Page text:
Canada’s ban on trans fats comes into effect today. It is now illegal for manufacturers to add partially hydrogenated oils, commonly known as trans fats, to foods sold in Canada. Federal Health Minister Ginette Petitpas Taylor talks with reporters after addressing the Canadian Public Health Association’s annual Public Health conference in Montreal on Thursday, May 31, 2018. (Paul Chiasson/The Canadian Press)

Canada bans use of trans fats in food products

Trans fats are know to cause heart disease

Canada’s ban on the main source of artificial trans fats came into effect Monday, making it illegal for manufacturers to use the additive in any food made or imported into the country, as well as in any meals prepared in restaurants.

The ban takes aim at partially hydrogenated oils, or PHOs, which are the main source of industrially produced trans fats in all foods sold in Canada. The new regulation applies only to PHOs, not naturally occurring trans fats, which can be found in some animal-based foods such as milk, cheese, beef and lamb.

Trans fats have been used for the last century to add taste and texture to food as a replacement for butter. They also extend the shelf life of many foods, including commercial baked goods like cookies, pastries, donuts and muffins, snack foods and fried foods.

But they are known to increase levels of “bad” cholesterol, raising the risk of heart disease.

The head of the Heart and Stroke Foundation, an organization that has long pushed for the removal of trans fats, said he is thrilled to finally see the ban implemented.

“This important and final step will eliminate these heart-clogging fats from our food supply, benefiting the health of all people in Canada by reducing the number of heart attacks and saving lives,” Yves Savoie said in a statement.

READ MORE: Make phys. ed. a priority to avoid ‘embarrassing’ gym classes: experts

Heart disease is one of the leading causes of death, killing tens of thousands of Canadians each year. Replacing trans fats in foods with unsaturated fatty acids, such as canola oil, decreases the risk of heart disease.

The federal government first unveiled the trans fat ban last year, but gave the food industry until now to adapt to the changes.

Any products containing trans fats can be sold for the next two years as long as they were manufactured prior to Monday, under the Canadian Food Inspection Agency’s enforcement strategy.

Ottawa obesity expert Dr. Yoni Freedhoff, who has been railing against artificial trans fats in Canada’s food supply for about two decades, is glad to see the legislated removal of the “deadly toxin,” but wonders why it took so long to enact.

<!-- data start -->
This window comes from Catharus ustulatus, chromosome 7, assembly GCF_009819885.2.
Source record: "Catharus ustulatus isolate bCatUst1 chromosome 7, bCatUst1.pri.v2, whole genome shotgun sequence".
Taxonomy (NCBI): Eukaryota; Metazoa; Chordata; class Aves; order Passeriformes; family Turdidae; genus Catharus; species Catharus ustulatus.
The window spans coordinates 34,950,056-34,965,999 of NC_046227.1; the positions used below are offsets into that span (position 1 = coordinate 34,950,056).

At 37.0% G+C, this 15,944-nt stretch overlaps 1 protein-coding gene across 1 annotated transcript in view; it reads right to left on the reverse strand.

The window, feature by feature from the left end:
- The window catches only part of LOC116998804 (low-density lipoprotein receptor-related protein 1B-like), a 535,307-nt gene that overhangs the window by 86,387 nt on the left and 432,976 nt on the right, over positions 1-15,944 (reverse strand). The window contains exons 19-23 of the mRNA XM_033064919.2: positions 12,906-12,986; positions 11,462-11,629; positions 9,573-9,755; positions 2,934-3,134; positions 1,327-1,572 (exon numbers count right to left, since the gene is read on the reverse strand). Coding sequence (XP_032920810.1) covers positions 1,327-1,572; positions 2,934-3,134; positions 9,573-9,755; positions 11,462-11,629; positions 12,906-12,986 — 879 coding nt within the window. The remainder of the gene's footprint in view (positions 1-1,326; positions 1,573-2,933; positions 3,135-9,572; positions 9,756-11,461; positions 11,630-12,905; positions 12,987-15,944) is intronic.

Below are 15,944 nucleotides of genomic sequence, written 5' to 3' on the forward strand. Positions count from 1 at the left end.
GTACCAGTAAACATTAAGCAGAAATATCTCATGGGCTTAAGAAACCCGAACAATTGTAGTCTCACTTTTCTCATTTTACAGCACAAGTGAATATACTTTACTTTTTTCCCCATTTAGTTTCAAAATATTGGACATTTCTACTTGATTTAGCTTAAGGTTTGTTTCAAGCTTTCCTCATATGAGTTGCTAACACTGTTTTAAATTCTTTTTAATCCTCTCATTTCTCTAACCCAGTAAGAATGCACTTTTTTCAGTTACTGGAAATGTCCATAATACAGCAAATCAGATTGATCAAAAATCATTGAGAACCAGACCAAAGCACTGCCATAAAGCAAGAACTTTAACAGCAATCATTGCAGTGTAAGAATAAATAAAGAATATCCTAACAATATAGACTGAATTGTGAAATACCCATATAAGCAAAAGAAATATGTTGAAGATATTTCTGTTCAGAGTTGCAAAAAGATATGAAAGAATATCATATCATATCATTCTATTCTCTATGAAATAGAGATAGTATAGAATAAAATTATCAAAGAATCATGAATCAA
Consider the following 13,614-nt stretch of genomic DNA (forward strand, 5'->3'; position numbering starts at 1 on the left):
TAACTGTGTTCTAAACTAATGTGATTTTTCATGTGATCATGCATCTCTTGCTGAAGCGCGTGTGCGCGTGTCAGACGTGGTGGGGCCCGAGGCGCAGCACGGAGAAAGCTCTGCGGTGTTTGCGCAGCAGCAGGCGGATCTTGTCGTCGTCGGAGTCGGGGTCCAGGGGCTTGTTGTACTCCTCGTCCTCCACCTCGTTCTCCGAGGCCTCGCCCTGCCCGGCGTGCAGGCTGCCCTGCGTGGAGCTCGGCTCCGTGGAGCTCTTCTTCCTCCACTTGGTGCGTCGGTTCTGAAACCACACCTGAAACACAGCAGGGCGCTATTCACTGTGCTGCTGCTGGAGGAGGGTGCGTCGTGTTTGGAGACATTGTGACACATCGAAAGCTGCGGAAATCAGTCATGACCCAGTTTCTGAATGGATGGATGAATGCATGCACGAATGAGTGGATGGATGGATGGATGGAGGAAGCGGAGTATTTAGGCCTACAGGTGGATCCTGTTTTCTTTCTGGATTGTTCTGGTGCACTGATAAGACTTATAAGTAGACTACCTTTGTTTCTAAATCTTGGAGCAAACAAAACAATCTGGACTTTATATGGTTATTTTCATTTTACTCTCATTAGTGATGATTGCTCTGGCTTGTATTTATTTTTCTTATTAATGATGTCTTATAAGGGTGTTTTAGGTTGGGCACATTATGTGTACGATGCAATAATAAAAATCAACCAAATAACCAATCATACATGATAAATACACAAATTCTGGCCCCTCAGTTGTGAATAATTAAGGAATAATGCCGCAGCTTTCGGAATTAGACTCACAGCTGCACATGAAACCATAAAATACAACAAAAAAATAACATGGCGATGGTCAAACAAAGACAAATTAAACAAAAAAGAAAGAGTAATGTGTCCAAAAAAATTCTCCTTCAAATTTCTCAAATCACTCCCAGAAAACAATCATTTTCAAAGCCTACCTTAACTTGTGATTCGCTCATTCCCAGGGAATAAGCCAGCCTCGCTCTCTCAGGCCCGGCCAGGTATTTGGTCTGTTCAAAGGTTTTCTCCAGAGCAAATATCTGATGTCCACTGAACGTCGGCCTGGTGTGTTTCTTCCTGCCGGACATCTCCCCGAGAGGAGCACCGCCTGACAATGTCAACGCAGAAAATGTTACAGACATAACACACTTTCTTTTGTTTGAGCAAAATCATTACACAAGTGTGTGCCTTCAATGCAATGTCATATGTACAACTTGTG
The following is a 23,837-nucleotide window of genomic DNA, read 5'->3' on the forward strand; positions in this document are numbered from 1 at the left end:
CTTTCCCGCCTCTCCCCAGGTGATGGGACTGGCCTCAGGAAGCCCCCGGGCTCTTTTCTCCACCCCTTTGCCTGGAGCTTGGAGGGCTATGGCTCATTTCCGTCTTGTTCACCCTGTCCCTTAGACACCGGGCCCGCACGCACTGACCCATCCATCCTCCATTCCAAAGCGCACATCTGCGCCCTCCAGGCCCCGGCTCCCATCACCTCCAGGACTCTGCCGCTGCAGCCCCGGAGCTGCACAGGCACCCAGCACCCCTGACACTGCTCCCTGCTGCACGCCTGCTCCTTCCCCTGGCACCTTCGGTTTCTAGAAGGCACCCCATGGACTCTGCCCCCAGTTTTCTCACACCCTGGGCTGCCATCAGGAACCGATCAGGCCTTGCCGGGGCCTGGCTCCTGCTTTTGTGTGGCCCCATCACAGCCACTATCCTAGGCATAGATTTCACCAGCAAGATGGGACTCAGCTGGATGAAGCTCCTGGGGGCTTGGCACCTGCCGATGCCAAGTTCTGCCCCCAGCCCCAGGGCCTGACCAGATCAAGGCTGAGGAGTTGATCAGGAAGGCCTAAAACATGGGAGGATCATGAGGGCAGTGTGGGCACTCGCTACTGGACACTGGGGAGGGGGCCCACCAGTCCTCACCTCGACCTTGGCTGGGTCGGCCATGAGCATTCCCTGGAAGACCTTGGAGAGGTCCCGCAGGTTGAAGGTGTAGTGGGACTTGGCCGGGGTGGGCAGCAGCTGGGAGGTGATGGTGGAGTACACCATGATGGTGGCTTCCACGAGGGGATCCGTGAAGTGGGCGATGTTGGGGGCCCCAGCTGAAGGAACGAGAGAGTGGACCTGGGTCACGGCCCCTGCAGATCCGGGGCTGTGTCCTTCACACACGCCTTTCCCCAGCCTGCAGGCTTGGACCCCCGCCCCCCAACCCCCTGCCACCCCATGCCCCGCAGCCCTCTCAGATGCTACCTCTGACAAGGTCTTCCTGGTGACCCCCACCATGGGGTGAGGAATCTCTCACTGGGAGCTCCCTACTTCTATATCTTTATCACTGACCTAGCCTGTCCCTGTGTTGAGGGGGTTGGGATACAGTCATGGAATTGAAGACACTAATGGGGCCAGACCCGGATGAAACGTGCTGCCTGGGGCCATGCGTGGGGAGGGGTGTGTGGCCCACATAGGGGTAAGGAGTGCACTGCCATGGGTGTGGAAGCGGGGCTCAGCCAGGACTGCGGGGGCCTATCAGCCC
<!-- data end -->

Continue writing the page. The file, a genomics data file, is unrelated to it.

The Trans Fat Task Force first recommended to the federal government in 2005 that the ingredient should be reduced in foods eaten by Canadians.

While Freedhoff believes the amount of products containing trans fats remaining on grocery store shelves will be relatively small, consumers should look at the ingredient list for the words “partially hydrogenated,” even if a product’s label says “trans fat-free” or “zero trans fats.”

That’s because under labelling laws, a product containing 0.2 grams of a partially hydrogenated oil can be called trans fat-free, he said Monday from Ottawa.

“So if it says partially hydrogenated, even if it says trans fats zero, it doesn’t mean that there are zero trans fats.”

Sheryl Ubelacker, The Canadian Press


Like us on Facebook and follow us on Twitter.

Just Posted

Board of Education hires independent consultant to review SD82 reassignments

Review will not change recent decisions but will gather input, says board chair

Prince Rupert marine business adds second catamaran to its fleet

100-passenger Aurora was launched this year for the Rio Tinto Kemano tunnel project

Indigenous voices finally heard with final MMIWG report, says Northwest B.C. advocate

The report contains more than 200 recommendations to multiple levels of government

Terrace-area gold project shows strong promise

Juggernaut Exploration hopes this year’s drilling will follow last year’s exceptional program

New protocol will better assist victims of sexual assault

Victims of sexual assault are set to benefit from the completion of… Continue reading

PHOTOS: Elusive ‘ghost whale’ surfaces near Campbell River

Ecotourism operator captures images of the rare white orca

Victoria mom describes finding son ‘gone’ on first day of coroners inquest into overdose death

Resulting recommendations could change handling of youth records amidst the overdose crisis

Dash-cam video in trial of accused cop killer shows man with a gun

Footage is shown at trial of Oscar Arfmann, charged with killing Const. John Davidson of Abbotsford

Suicide confirmed in case of B.C. father who’d been missing for months

2018 disappearance sparked massive search for Ben Kilmer

Eight U.S. senators write to John Horgan over B.C. mining pollution

The dispute stems from Teck Resources’ coal mines in B.C.’s Elk Valley

Threats charge against Surrey’s Jaspal Atwal stayed

Atwal, 64, was at centre of controversy in 2018 over his attendance at prime minister’s reception in India

Anti-vaxxer Robert F. Kennedy Jr. to speak in Surrey

He’s keynote speaker at Surrey Environment and Business Awards luncheon by Surrey Board of Trade Sept. 17

Otters devour 150 trout at Kootenay hatchery

The hatchery has lost close to 150 fish in the past several months

B.C. church’s Pride flag defaced for second time in 12 days

Delta’s Ladner United Church says it will continue to fly the flag for Pride month

Most Read